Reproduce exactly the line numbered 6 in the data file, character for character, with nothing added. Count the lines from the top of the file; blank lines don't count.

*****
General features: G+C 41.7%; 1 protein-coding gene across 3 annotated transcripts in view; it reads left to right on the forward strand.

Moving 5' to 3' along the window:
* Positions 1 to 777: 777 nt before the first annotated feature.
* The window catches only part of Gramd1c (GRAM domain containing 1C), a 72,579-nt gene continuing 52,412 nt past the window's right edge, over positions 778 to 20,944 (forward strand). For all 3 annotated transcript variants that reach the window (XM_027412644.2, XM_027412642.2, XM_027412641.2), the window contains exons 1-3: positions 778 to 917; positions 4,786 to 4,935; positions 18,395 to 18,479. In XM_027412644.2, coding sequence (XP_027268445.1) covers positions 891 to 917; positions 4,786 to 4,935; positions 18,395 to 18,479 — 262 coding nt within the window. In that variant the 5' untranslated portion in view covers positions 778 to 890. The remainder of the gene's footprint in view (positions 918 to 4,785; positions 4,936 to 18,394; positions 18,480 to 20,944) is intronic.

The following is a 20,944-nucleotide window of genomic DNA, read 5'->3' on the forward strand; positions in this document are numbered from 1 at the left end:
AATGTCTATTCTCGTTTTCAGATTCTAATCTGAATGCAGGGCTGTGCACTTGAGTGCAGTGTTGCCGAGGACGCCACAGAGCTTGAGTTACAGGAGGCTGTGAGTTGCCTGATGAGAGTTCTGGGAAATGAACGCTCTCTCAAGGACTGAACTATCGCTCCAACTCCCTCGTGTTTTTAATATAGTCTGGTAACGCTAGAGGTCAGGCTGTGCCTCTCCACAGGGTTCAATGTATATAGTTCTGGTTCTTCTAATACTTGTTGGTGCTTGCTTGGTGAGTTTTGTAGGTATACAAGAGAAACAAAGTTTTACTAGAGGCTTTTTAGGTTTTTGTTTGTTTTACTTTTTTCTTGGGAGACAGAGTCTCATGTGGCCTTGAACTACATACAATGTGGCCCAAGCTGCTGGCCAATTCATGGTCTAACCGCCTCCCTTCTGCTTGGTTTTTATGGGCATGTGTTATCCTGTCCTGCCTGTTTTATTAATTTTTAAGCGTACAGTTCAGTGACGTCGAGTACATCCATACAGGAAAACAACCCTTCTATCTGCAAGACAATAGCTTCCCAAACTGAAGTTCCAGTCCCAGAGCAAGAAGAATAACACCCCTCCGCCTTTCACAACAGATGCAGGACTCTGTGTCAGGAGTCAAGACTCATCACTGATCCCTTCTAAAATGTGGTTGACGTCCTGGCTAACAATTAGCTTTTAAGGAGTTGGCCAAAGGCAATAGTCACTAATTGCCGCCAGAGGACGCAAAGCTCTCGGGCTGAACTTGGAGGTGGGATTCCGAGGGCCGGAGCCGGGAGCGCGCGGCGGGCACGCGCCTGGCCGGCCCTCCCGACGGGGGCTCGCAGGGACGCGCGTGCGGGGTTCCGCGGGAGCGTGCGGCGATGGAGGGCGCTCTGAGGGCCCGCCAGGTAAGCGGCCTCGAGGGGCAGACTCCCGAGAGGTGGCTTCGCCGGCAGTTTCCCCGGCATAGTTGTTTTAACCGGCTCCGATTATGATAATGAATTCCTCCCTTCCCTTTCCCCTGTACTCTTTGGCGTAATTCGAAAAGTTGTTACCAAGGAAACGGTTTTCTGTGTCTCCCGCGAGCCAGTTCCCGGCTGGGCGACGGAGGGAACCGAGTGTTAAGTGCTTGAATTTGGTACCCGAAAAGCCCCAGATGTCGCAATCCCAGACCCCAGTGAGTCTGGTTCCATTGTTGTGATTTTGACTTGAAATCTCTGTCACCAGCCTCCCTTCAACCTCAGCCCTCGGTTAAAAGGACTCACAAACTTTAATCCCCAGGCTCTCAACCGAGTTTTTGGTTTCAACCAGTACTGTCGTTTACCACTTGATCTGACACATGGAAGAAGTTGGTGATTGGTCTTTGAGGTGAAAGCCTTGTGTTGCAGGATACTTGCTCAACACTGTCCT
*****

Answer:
AATGTCTATTCTCGTTTTCAGATTCTAATCTGAATGCAGGGCTGTGCACTTGAGTGCAGTGTTGCCGAGGACGCCACAGAGCTTGAGTTACAGGAGGCTGTGAGTTGCCTGATGAGAGTTCTGGGAAATGAACGCTCTCTCAAGGACTGAACTATCGCTCCAACTCCCTCGTGTTTTTAATATAGTCTGGTAACGCTAGAGGTCAGGCTGTGCCTCTCCACAGGGTTCAATGTATATAGTTCTGGTTCTTCTAATACTTGTTGGTGCTTGCTTGGTGAGTTTTGTAGGTATACAAGAGAAACAAAGTTTTACTAGAGGCTTTTTAGGTTTTTGTTTGTTTTACTTTTTTCTTGGGAGACAGAGTCTCATGTGGCCTTGAACTACATACAATGTGGCCCAAGCTGCTGGCCAATTCATGGTCTAACCGCCTCCCTTCTGCTTGGTTTTTATGGGCATGTGTTATCCTGTCCTGCCTGTTTTATTAATTTTTAAGCGTACAGTTCAGTGACGTCGAGTACATCCATACAGGAAAACAACCCTTCTATCTGCAAGACAATAGCTTCCCAAACTGAAGTTCCAGTCCCAGAGCAAGAAGAATAACACCCCTCCGCCTTTCACAACAGATGCAGGACTCTGTGTCAGGAGTCAAGACTCATCACTGATCCCTTCTAAAATGTGGTTGACGTCCTGGCTAACAATTAGCTTTTAAGGAGTTGGCCAAAGGCAATAGTCACTAATTGCCGCCAGAGGACGCAAAGCTCTCGGGCTGAACTTGGAGGTGGGATTCCGAGGGCCGGAGCCGGGAGCGCGCGGCGGGCACGCGCCTGGCCGGCCCTCCCGACGGGGGCTCGCAGGGACGCGCGTGCGGGGTTCCGCGGGAGCGTGCGGCGATGGAGGGCGCTCTGAGGGCCCGCCAGGTAAGCGGCCTCGAGGGGCAGACTCCCGAGAGGTGGCTTCGCCGGCAGTTTCCCCGGCATAGTTGTTTTAACCGGCTCCGATTATGATAATGAATTCCTCCCTTCCCTTTCCCCTGTACTCTTTGGCGTAATTCGAAAAGTTGTTACCAAGGAAACGGTTTTCTGTGTCTCCCGCGAGCCAGTTCCCGGCTGGGCGACGGAGGGAACCGAGTGTTAAGTGCTTGAATTTGGTACCCGAAAAGCCCCAGATGTCGCAATCCCAGACCCCAGTGAGTCTGGTTCCATTGTTGTGATTTTGACTTGAAATCTCTGTCACCAGCCTCCCTTCAACCTCAGCCCTCGGTTAAAAGGACTCACAAACTTTAATCCCCAGGCTCTCAACCGAGTTTTTGGTTTCAACCAGTACTGTCGTTTACCACTTGATCTGACACATGGAAGAAGTTGGTGATTGGTCTTTGAGGTGAAAGCCTTGTGTTGCAGGATACTTGCTCAACACTGTCCT